Re: The necessity of mental memes

From: Philip Jonkers (
Date: Sat Jan 19 2002 - 21:59:55 GMT

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    Date: Sat, 19 Jan 2002 16:59:55 -0500
    From: "Philip Jonkers" <>
    Subject: Re: The necessity of mental memes
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    >what no one has been able to explain to me is how, in
    the absence of a mental storage and percepttion/action
    translation pathway between the perception of
    another's actions and the replication of those actions
    by oneself, how the actions of one could ever become,
    by apprehension, learning and imitation, the actions
    of another.

    I guess your interesting perception is based on a
    understandable misconception.
    What the guys in the artifact-behavior meme-camp argue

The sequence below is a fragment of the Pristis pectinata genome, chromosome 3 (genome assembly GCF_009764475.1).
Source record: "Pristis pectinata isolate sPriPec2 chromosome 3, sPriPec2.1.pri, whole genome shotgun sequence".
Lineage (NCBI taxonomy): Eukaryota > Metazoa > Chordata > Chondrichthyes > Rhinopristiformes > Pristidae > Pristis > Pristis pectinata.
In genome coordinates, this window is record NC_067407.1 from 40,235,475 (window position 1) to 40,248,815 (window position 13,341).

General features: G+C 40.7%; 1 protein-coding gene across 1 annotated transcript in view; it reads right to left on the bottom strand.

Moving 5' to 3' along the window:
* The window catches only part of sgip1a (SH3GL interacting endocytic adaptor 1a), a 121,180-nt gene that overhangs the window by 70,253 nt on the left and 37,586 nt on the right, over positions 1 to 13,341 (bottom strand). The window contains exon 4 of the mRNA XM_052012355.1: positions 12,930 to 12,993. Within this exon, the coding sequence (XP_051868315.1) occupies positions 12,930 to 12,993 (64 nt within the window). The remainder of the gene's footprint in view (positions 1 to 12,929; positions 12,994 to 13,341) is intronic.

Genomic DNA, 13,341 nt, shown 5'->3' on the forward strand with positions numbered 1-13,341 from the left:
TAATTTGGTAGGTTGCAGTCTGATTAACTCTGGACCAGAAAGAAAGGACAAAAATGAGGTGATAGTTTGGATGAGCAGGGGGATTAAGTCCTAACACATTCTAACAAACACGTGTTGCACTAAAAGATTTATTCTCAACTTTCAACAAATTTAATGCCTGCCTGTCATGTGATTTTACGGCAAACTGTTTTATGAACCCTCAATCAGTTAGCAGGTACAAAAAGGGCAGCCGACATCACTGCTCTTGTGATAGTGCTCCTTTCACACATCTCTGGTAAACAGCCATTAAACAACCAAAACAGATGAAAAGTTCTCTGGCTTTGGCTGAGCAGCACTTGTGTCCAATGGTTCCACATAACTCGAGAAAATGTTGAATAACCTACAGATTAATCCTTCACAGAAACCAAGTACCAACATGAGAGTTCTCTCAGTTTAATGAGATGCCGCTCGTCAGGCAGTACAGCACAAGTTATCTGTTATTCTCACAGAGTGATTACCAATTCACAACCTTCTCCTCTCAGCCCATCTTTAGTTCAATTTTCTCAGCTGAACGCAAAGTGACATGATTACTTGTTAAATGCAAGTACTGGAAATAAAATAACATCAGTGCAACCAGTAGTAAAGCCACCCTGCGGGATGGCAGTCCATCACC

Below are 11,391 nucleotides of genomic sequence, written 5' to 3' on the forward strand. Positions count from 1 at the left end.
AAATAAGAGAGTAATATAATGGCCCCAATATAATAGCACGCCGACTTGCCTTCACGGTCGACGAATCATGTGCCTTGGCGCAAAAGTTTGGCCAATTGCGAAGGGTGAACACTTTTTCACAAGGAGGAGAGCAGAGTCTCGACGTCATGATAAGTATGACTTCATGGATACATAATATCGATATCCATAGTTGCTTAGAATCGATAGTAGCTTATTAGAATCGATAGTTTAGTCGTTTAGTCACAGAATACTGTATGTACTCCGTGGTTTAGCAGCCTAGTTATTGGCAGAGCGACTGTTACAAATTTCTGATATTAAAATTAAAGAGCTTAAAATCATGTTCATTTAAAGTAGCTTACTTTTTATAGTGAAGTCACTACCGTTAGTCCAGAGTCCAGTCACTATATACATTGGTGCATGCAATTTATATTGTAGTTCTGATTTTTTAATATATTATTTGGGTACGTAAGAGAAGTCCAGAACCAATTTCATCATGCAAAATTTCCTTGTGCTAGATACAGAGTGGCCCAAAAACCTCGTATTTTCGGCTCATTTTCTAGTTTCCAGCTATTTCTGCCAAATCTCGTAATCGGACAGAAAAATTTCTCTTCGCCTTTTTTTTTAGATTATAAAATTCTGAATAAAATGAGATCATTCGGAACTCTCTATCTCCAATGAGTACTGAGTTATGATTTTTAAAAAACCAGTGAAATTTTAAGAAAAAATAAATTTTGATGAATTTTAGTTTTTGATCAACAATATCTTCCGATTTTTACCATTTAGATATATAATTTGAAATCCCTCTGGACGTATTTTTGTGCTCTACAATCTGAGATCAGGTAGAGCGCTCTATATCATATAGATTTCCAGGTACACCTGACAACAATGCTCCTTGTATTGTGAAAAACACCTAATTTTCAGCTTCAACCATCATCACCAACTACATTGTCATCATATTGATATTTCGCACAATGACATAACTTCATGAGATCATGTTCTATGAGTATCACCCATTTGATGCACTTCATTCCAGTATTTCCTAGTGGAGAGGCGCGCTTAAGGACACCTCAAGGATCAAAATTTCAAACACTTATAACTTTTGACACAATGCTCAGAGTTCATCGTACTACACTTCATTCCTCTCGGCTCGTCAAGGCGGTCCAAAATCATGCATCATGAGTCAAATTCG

is that it is wrong to speak of memes residing in the
    brain for no other reason that the don't fit with any
    of the current definitions. They are undetectable,
    highly personal and non-uniform in stored form.
    And they are right I think, Derek
    Gathererer has made a good job argueing that.
    They probably don't deny occurrence of those mental
    processes which eventually lead to meme-processing
    but they just consider them to fall outside the range
    of applicability of memetics.

    You can then go either two ways. One, is to retain the
    definition of the meme and abandon the whole
    meme-in-head concept and limit meme-theory to apply to
    only cultural artifacts and/or behavior, both of which
    classes do fit with definition.
    The other one I personally favor is to alter the
    definition of the meme in such a way that it also
    encompasses memes residing in the head. I think
    two steps in the right direction would be:
    1) to get rid of the meme-as-unit insistence, as there
       are virtually no atomistic memes I contend.
    2) admit that memes can assume different forms while
       conserving associated meaning and head on to
       a more abstract semantic definition of the meme.


    Philip Jonkers.

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